RALPH D. RUSSO, AP College Football Writer
Pac-12 Commissioner Larry Scott says the conference’s representative on the NCAA’s Division I Council did not vote the league’s position when the council banned so-called satellite football camps this month.
After attending a College Football Playoff meeting Wednesday, Scott told reporters 11 of 12 Pac-12 members were in favor of allowing coaches to participate in camps for high school players on other school’s campus. But UCLA athletic director Dan Guerrero, the Pac-12’s council representative, voted to ban satellite camps.
The Southeastern Conference and Atlantic Coast Conference made separate proposals banning guest coaching at camps. The ACC’s version passed by a 10-5 vote. The Big Ten was the only Power Five conference to vote against the ban. The Power Five conferences’ votes count for two. The other five FBS conferences’ votes count one.
If the Pac-12 had voted with the Big Ten and all the other votes remained the same, the proposed ban would have passed 8-7.
Scott would not say which of the conference’s 12 members was not in favor of allowing the camps. “Draw your own conclusions,” he added.
In an email obtained by the AP late Wednesday night, Guerrero explained his decision to vote for the ACC’s proposal after the Pac-12 agreed that it did not want a ban.
Guerrero wrote that going into the council meeting, “it was the feeling of many members of the D1 Council that the proposals would be tabled at the request of the (football oversight committee).”
The Pac-12, like the Big Ten, wanted satellite camps dealt with as part of a larger, more comprehensive examination of issues related to football recruiting by the oversight committee.
Instead, the oversight committee supported passing one of the two proposals. The SEC’s proposal differed from the ACC’s in that it did allow schools to hold their own camps within 50 miles of campus, which matches the current SEC rule. The ACC’s proposal banned holding camps off-campus and guest coaching at other campuses.
The Pac-12 does not allow schools to hold their own camps off campus.
In his email, Guerrero said his priority became trying to make sure the SEC’s proposal did not pass because it would have put the Pac-12 at a disadvantage compared to other conferences. He also wrote that he felt the ACC’s proposal would have passed regardless of the Pac-12’s vote.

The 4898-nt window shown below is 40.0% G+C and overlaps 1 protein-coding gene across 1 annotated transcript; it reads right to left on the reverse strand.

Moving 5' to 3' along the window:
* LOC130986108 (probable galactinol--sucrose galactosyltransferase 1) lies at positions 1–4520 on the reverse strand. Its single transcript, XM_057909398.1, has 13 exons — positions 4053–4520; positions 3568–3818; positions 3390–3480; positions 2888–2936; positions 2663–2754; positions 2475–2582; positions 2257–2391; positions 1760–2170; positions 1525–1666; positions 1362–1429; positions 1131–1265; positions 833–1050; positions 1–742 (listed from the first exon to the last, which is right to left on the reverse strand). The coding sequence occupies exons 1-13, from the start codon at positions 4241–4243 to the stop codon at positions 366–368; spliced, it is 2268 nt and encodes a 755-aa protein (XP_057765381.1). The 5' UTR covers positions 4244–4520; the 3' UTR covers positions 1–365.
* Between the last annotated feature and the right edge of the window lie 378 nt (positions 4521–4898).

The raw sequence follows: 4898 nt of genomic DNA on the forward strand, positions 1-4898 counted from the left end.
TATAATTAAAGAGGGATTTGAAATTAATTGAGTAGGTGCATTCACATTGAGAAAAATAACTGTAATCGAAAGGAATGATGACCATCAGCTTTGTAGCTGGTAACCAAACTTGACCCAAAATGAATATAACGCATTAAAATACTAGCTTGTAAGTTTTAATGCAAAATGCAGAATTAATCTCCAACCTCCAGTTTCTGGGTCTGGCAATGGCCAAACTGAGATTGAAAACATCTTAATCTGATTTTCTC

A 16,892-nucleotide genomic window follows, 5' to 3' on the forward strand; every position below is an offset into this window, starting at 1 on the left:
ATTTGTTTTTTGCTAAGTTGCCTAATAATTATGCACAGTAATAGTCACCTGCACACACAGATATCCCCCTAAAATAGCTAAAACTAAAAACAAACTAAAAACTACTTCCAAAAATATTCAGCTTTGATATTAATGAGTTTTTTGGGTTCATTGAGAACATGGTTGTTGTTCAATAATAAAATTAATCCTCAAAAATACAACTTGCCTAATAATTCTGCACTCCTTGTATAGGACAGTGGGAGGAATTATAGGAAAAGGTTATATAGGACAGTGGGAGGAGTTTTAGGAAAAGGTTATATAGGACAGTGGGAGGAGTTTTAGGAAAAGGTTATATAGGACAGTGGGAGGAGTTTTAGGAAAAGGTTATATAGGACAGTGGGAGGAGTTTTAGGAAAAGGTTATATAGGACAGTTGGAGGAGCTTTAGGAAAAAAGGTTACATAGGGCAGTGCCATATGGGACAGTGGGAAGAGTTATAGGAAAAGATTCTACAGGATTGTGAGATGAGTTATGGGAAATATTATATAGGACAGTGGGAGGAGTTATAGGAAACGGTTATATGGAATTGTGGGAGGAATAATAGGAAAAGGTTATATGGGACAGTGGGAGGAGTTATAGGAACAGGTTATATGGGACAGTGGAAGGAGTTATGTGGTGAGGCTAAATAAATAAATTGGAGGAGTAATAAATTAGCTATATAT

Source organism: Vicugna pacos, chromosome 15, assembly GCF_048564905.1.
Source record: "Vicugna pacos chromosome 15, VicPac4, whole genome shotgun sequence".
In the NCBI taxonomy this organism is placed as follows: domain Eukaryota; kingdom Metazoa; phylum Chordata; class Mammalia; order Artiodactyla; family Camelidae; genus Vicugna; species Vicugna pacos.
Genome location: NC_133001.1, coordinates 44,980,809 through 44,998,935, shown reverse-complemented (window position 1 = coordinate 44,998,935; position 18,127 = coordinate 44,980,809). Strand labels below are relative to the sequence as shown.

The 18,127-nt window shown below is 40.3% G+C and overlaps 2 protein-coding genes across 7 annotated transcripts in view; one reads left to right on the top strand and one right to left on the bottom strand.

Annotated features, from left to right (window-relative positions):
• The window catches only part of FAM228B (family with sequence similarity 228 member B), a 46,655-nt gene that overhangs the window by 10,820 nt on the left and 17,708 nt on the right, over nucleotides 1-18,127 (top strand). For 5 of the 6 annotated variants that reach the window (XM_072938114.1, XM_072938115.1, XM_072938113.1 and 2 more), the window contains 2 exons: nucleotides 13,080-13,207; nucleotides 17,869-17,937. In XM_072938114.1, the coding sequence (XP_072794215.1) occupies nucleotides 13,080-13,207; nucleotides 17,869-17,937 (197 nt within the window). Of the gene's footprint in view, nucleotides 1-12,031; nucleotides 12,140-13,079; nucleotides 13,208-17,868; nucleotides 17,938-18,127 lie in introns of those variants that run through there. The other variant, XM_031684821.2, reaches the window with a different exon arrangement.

The Pac-12 holds spring meetings in Phoenix next week.
“I don’t think the story is done,” Scott said. “I think there will be more conversation about it.”
Scott said satellite camps have worked fine out West.
“We have not been hosting official school camps outside our territory, but our coaches have been allowed to participate in other people’s camps and it has not been out of control. It has worked fine,” he said.
The Board of Governors still has to approve the council’s vote next week.
Big Ten schools, most notably Michigan and Penn State, started making frequent visits to schools in the South to guest coach at prospect camps. Michigan coach Jim Harbaugh did an expansive satellite camp tour last year and had another one planned this year until the ban was put into place.
Big Ten leaders say the camps give exposure to high school players, allowing them to be seen and coached by coaches from many schools at one camp. Coaches from Group of Five campuses such as the Mid-American Conference and the Sun Belt would frequently attended camps held at bigger schools as a way of scouting players that they might not have had a chance to see in person otherwise.
The SEC and ACC have conference-wide bans on guest coaching and contend the satellite camps were used mainly for recruiting purposes outside the regulated evaluation times.
“The camps had gone in an unhealthy direction, and I’m pleased that the council made the decision,” SEC Commissioner Greg Sankey said. “I think it’s entirely appropriate. To the extent that we’ve got more work to do on summer recruiting activities in football, so be it, but let’s not continue to go down a direction that is becoming more and more unhealthy. I hope the board will honor the council’s decision.”
AP Sports Writer Stephen Hawkins in Irving, Texas, contributed to this report.
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